Russian warship ‘seriously damaged’, Ukraine claims missile strike - GulfToday

Russian warship ‘seriously damaged’, Ukraine claims missile strike


The Russian Navy flagship missile cruiser 'Moskva' (right) docked in the bay of the Crimean city of Sevastopol. AFP

Gulf Today Report

The Russian navy's Black Sea flagship has been "seriously damaged" by an ammunition explosion, Russian state media said on Thursday.

"As a result of a fire, ammunition detonated on the Moskva missile cruiser. The ship was seriously damaged," the Russian defence ministry was quoted as saying, adding that the cause of the fire was being determined and that the crew had been evacuated. Meanwhile, a Ukrainian official said the fire was the result of a missile strike.

Russia's defence ministry said a fire on the Moskva missile cruiser caused ammunition to blow up, Interfax news agency reported.


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Earlier, the governor of Odessa said that Ukrainian forces had hit Moskva with missile strikes.

It did not say what caused the fire but Maksym Marchenko, the Ukrainian governor of the region around the Black Sea port of Odesa, wrote on Telegram, "Neptune missiles guarding the Black Sea caused very serious damage to the Russian ship. Glory to Ukraine!"

This file photo shows the Moskva guided missile cruiser near a navy base in Sevastopol. AFP

Ukrainian presidential adviser Oleksiy Arestovych said that "a surprise happened" with Moskva.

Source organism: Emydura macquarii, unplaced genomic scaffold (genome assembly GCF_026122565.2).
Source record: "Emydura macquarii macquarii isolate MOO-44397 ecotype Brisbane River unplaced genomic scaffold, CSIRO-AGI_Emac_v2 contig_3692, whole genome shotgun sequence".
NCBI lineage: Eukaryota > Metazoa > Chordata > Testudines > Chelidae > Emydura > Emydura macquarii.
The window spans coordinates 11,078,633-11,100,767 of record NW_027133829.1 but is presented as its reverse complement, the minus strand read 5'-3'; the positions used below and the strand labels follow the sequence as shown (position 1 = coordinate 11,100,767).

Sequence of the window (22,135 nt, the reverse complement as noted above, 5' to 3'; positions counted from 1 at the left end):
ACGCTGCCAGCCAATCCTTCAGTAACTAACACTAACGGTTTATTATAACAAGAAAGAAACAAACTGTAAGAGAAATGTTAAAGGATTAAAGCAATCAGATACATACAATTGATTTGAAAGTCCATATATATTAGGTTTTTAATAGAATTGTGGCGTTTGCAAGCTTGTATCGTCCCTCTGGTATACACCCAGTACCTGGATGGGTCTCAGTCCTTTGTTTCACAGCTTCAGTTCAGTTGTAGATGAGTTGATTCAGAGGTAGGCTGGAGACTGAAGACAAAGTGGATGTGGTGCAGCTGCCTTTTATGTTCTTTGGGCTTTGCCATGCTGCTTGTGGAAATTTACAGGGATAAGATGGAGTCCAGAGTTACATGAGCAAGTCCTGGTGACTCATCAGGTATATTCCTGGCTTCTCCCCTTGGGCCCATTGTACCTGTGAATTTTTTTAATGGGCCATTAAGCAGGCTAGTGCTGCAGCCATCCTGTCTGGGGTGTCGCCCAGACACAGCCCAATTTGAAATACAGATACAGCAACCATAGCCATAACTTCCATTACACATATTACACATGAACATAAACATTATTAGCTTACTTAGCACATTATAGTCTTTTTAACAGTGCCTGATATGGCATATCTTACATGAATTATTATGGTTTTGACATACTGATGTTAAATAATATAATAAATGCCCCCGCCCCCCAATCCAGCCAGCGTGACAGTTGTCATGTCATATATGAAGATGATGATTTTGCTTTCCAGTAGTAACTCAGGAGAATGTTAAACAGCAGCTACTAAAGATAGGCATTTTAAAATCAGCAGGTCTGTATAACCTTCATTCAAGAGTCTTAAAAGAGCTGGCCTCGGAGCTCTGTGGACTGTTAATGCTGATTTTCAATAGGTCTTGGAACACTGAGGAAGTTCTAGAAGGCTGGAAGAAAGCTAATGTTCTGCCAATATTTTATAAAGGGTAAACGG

"It burns strongly. Right now. And with this stormy sea, it is unknown whether they will be able to receive help," he said in a YouTube broadcast.

"We don't understand what happened."

Russia's navy has launched cruise missiles into Ukraine and its operations in the Black Sea are crucial to supporting land operations in south and east Ukraine.

Russian news agencies said the Moskva, commissioned in 1983, was armed with 16 anti-ship "Vulkan" cruise missiles with a range of at least 700 km (440 miles).

Ukraine warned that Russia was ramping up efforts in the south and east as it tried to seize full control of the besieged port of Mariupol.

The Moskva was originally built in the Soviet era in Ukraine's Mykolaiv, and entered service in the early 1980s, according to Russian media.

With a crew of 510, it was previously deployed in the Syria conflict where it served as naval protection for the Russian forces' Hmeimim airbase.

The missile cruiser carries 16 P-1000 Vulkan anti-ship missiles as well as an array of anti-submarine and mine-torpedo weapons, the reports said.

The Moskva gained notoriety early in the war when it called on Ukrainian border troops defending the strategic Snake Island to surrender, only to be defiantly refused.


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